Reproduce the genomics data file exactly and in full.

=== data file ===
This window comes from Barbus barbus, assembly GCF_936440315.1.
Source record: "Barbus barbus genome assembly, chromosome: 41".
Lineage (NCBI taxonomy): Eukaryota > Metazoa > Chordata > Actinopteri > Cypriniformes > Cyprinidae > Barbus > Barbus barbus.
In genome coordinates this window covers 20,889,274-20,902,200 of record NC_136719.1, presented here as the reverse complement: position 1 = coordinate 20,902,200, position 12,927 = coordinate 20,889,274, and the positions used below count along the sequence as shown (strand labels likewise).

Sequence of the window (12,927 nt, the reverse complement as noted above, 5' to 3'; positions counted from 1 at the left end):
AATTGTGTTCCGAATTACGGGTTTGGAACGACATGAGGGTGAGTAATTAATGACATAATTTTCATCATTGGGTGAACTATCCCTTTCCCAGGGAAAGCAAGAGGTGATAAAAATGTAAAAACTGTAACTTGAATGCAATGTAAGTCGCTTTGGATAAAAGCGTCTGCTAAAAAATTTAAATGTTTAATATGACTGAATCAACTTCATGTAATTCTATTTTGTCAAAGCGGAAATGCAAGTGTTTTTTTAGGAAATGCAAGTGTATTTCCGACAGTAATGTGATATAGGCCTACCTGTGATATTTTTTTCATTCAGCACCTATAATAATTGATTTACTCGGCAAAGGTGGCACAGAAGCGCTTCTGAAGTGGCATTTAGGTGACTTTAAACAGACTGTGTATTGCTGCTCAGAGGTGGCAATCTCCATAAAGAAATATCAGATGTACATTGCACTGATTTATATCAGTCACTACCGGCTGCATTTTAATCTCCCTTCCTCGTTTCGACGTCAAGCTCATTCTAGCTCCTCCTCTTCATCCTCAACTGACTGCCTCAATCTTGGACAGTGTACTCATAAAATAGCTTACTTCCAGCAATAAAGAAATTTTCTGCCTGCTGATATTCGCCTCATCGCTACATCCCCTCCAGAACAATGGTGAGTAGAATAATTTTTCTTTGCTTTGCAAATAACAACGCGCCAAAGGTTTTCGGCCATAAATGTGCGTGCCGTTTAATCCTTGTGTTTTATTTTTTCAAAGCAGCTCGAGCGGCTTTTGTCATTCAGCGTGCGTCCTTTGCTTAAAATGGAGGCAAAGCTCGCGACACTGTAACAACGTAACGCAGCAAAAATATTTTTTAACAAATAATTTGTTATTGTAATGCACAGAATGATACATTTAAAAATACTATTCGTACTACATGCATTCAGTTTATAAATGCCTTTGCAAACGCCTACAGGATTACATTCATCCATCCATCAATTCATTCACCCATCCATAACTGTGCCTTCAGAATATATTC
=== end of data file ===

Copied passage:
This window comes from Barbus barbus, assembly GCF_936440315.1.
Source record: "Barbus barbus genome assembly, chromosome: 41".
Lineage (NCBI taxonomy): Eukaryota > Metazoa > Chordata > Actinopteri > Cypriniformes > Cyprinidae > Barbus > Barbus barbus.
In genome coordinates this window covers 20,889,274-20,902,200 of record NC_136719.1, presented here as the reverse complement: position 1 = coordinate 20,902,200, position 12,927 = coordinate 20,889,274, and the positions used below count along the sequence as shown (strand labels likewise).

Sequence of the window (12,927 nt, the reverse complement as noted above, 5' to 3'; positions counted from 1 at the left end):
AATTGTGTTCCGAATTACGGGTTTGGAACGACATGAGGGTGAGTAATTAATGACATAATTTTCATCATTGGGTGAACTATCCCTTTCCCAGGGAAAGCAAGAGGTGATAAAAATGTAAAAACTGTAACTTGAATGCAATGTAAGTCGCTTTGGATAAAAGCGTCTGCTAAAAAATTTAAATGTTTAATATGACTGAATCAACTTCATGTAATTCTATTTTGTCAAAGCGGAAATGCAAGTGTTTTTTTAGGAAATGCAAGTGTATTTCCGACAGTAATGTGATATAGGCCTACCTGTGATATTTTTTTCATTCAGCACCTATAATAATTGATTTACTCGGCAAAGGTGGCACAGAAGCGCTTCTGAAGTGGCATTTAGGTGACTTTAAACAGACTGTGTATTGCTGCTCAGAGGTGGCAATCTCCATAAAGAAATATCAGATGTACATTGCACTGATTTATATCAGTCACTACCGGCTGCATTTTAATCTCCCTTCCTCGTTTCGACGTCAAGCTCATTCTAGCTCCTCCTCTTCATCCTCAACTGACTGCCTCAATCTTGGACAGTGTACTCATAAAATAGCTTACTTCCAGCAATAAAGAAATTTTCTGCCTGCTGATATTCGCCTCATCGCTACATCCCCTCCAGAACAATGGTGAGTAGAATAATTTTTCTTTGCTTTGCAAATAACAACGCGCCAAAGGTTTTCGGCCATAAATGTGCGTGCCGTTTAATCCTTGTGTTTTATTTTTTCAAAGCAGCTCGAGCGGCTTTTGTCATTCAGCGTGCGTCCTTTGCTTAAAATGGAGGCAAAGCTCGCGACACTGTAACAACGTAACGCAGCAAAAATATTTTTTAACAAATAATTTGTTATTGTAATGCACAGAATGATACATTTAAAAATACTATTCGTACTACATGCATTCAGTTTATAAATGCCTTTGCAAACGCCTACAGGATTACATTCATCCATCCATCAATTCATTCACCCATCCATAACTGTGCCTTCAGAATATATTC